Author Topic: Old Digital Cameras - Still going strong  (Read 2164 times)

LEE

  • "Shut Up Jens" - Legs.
Re: Old Digital Cameras - Still going strong
« Reply #50 on: February 17, 2018, 01:14:32 pm »
My old 2006 D40 can still hack it:

From Ken Rockwell:

Quote
Make Huge Prints!  If you're good, you can blow up the images from the D40 without limit. I've made great 20x30" prints from my D40. More pixels doesn't help: holding the camera still does. Your skill as a photographer is more important than your choice of camera.
Some people say I'm self-obsessed but that's enough about them.

T42

  • Old fool in a hurry
Re: Old Digital Cameras - Still going strong
« Reply #51 on: February 17, 2018, 02:09:15 pm »
 A lot of folk disparage KR, but I've always enjoyed his stuff. If your quotation is from article I think it is, it was the reason I bought my D40.

Re holding the camera still, the stabilization in that Tamron 70-300 is so rock-steady you practically have to wrench it off-target.
I dare eat all that may become a man.

But hold the oysters.

Gattopardo

  • Lord of the sith
  • Overseaing the building of the death star
Re: Old Digital Cameras - Still going strong
« Reply #52 on: March 09, 2018, 10:47:20 am »
Where do old camera chargers disappear too?

Re: Old Digital Cameras - Still going strong
« Reply #53 on: March 09, 2018, 11:57:01 am »
Where do old camera chargers disappear too?

The cupboard our TV is sat on apparently. Its full of them.
I think you'll find it's a bit more complicated than that.

LEE

  • "Shut Up Jens" - Legs.
Re: Old Digital Cameras - Still going strong
« Reply #54 on: March 09, 2018, 12:25:26 pm »
A lot of folk disparage KR, but I've always enjoyed his stuff. If your quotation is from article I think it is, it was the reason I bought my D40.

Re holding the camera still, the stabilization in that Tamron 70-300 is so rock-steady you practically have to wrench it off-target.

Rockwell has a reputation for keeping the manufacturers "sweet" and never finding many flaws in the gear he reviews.

However I find that he speaks a lot of sense because, as we are discussing on this thread, most gear is bloody amazing, more amazing than the capabilities of the photographer in most cases.

I'm getting very tired of some of the other "famous" reviewers now, fawning over the latest and greatest cameras and making out that even cameras from the last 2 years are now redundant.

Yes the latest cameras as incredible pieces of technology, huge dynamic range, low noise at silly ISO values, and so on and so on.  But the differences can only be seen at the very extremes, and under very close scrutiny. 

All of this is fine for me because I still crave a good old Canon 5D Mk3 and they are getting cheaper on Ebay by the day.  A bomb-proof tank of a camera with image quality good enough for thousands of Pros over the last 6 years or so. 
Some people say I'm self-obsessed but that's enough about them.

Re: Old Digital Cameras - Still going strong
« Reply #55 on: March 09, 2018, 02:59:10 pm »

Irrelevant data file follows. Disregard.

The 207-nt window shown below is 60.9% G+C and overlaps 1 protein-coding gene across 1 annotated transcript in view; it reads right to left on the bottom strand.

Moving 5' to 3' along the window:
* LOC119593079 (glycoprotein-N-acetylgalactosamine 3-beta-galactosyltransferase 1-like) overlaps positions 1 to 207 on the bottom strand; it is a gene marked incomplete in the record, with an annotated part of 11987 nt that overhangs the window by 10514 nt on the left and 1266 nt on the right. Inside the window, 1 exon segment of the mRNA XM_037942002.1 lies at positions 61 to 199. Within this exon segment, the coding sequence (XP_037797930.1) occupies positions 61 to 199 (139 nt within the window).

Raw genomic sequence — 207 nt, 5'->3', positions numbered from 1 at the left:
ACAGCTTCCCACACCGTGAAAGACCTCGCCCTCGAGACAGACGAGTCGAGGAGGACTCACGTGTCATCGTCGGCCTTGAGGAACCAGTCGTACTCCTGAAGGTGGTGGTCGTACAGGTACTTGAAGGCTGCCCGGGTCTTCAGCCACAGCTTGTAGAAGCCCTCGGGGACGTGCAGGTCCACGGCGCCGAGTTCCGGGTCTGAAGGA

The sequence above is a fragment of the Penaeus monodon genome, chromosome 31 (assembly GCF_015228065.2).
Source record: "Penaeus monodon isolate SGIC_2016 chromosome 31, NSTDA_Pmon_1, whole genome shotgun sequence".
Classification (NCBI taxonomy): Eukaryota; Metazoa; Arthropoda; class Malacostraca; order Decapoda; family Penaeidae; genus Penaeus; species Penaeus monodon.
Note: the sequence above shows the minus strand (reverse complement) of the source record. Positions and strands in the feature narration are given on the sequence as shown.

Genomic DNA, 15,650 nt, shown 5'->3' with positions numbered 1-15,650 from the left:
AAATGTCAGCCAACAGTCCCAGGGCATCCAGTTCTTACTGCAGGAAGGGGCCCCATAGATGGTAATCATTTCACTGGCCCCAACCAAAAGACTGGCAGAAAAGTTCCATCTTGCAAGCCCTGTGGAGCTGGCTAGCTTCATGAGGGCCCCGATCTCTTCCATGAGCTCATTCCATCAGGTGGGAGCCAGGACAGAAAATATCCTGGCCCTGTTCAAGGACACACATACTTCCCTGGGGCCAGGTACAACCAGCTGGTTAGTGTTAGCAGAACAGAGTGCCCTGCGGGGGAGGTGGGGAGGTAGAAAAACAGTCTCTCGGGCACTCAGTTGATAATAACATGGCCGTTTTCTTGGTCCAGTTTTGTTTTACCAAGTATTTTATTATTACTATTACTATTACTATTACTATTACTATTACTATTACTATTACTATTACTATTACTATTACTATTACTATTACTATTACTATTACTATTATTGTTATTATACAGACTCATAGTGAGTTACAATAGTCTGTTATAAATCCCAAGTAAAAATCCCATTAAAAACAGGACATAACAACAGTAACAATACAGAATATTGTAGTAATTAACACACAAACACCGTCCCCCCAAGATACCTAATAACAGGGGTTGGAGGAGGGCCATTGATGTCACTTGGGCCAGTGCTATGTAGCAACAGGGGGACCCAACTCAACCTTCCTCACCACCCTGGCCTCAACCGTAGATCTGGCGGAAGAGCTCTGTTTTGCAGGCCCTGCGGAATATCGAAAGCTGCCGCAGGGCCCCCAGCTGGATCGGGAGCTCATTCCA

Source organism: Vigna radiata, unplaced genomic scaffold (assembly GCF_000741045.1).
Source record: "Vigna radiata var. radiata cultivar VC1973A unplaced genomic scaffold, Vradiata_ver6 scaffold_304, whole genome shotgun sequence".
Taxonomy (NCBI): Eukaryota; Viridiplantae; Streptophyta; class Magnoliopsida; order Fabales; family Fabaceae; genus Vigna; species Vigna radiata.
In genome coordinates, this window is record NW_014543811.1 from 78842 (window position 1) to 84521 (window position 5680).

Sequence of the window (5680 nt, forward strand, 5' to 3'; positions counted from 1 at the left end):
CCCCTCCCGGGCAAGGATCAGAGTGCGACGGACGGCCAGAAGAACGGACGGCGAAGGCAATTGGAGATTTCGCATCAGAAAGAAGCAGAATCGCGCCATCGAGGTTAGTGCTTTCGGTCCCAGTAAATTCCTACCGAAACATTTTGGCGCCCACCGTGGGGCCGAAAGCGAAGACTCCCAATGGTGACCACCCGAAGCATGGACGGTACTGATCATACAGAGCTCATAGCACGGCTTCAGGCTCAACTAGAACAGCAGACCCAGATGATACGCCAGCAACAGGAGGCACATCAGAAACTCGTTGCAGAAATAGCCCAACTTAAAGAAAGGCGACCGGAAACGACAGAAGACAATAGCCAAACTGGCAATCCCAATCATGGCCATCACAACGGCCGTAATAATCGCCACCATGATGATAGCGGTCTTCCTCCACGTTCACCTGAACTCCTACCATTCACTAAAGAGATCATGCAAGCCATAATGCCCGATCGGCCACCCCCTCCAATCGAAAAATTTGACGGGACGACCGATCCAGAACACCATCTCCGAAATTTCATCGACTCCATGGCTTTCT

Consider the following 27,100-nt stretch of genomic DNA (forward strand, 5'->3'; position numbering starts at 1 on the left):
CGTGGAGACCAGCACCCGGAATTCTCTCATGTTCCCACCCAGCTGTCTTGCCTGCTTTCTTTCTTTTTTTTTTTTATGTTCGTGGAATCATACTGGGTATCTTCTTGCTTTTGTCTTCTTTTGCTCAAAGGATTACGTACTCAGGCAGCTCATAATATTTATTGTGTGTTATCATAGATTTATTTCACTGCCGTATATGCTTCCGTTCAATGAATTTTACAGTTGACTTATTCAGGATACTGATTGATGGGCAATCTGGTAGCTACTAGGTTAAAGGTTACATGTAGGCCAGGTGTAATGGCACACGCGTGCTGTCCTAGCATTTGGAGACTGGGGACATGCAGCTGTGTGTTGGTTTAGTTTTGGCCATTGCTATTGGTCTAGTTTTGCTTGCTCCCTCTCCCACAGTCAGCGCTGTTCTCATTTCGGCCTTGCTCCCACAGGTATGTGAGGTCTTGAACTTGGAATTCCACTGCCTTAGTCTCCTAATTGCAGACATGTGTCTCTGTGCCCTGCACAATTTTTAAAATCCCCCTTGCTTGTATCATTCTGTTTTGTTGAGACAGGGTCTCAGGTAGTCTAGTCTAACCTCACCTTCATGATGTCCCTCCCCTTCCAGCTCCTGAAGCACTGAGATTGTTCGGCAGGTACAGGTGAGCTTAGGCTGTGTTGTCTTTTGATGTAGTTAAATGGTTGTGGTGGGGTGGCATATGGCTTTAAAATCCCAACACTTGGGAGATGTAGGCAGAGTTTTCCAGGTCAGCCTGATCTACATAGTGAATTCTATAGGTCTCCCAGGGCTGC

I disparage Ken Rockwell because many of his 'reviews' really aren't (he just regurgitates press releases and other third-party info in his own template) and his pictures are technically proficient, tedious, over-saturated postcards. Often the case with photo geeks who review gear, unfortunately. There's definitely a reviewer aesthetic. When not photographing the sides of buildings (FFS) to prove some marginal unimportant talking point, it's long exposure scenics with garish colours never found in reality. Or gimmicky, Strobist-approved studio portraits carefully engineered to avoid revealing any hint of personality in the model.

And where are the reviewers who'll try to explain what its actually like to use a piece of kit in practice? If you're lucky they'll throw in a sentence (mis)using the word 'ergonomics' and pretend they've said something meaningful. There's a reason digital cameras are still awkward rectangular bricks.

Anyhow, if you like his stuff, then take KR's advice. I generally try to pay more attention to photographers whose work I admire . The problem with that is they tend to be too busy taking pictures to pontificate online about the latest kit.

And I'm really not sure this stuff is doing his credibility any good...
http://www.kenrockwell.com/nm/aliens/index.htm
http://www.kenrockwell.com/analprobe/about.htm

(And I'll never forgive him for his obliviously daft 'review' of the Nikon 45mm AI-P. So there.)

</rant>

LEE

  • "Shut Up Jens" - Legs.
Re: Old Digital Cameras - Still going strong
« Reply #56 on: March 09, 2018, 06:15:22 pm »
I generally try to pay more attention to photographers whose work I admire . The problem with that is they tend to be too busy taking pictures to pontificate online about the latest kit.

It's a valid point and, by definition, they will be using "old" gear and not a Nikon D850.

I like my gear to have proved itself for a couple of years, it takes me ages before I commit to buying stuff (so long-term tests are what I gravitate to). 
This always means I own "old" gear and hence why I'm looking at a Canon 5D. I think it's fair to say it's established itself.

OK, my 13 year old 5D "classic" is a bit extreme but I bought that with a specific purpose, of going back to basics.

Some people say I'm self-obsessed but that's enough about them.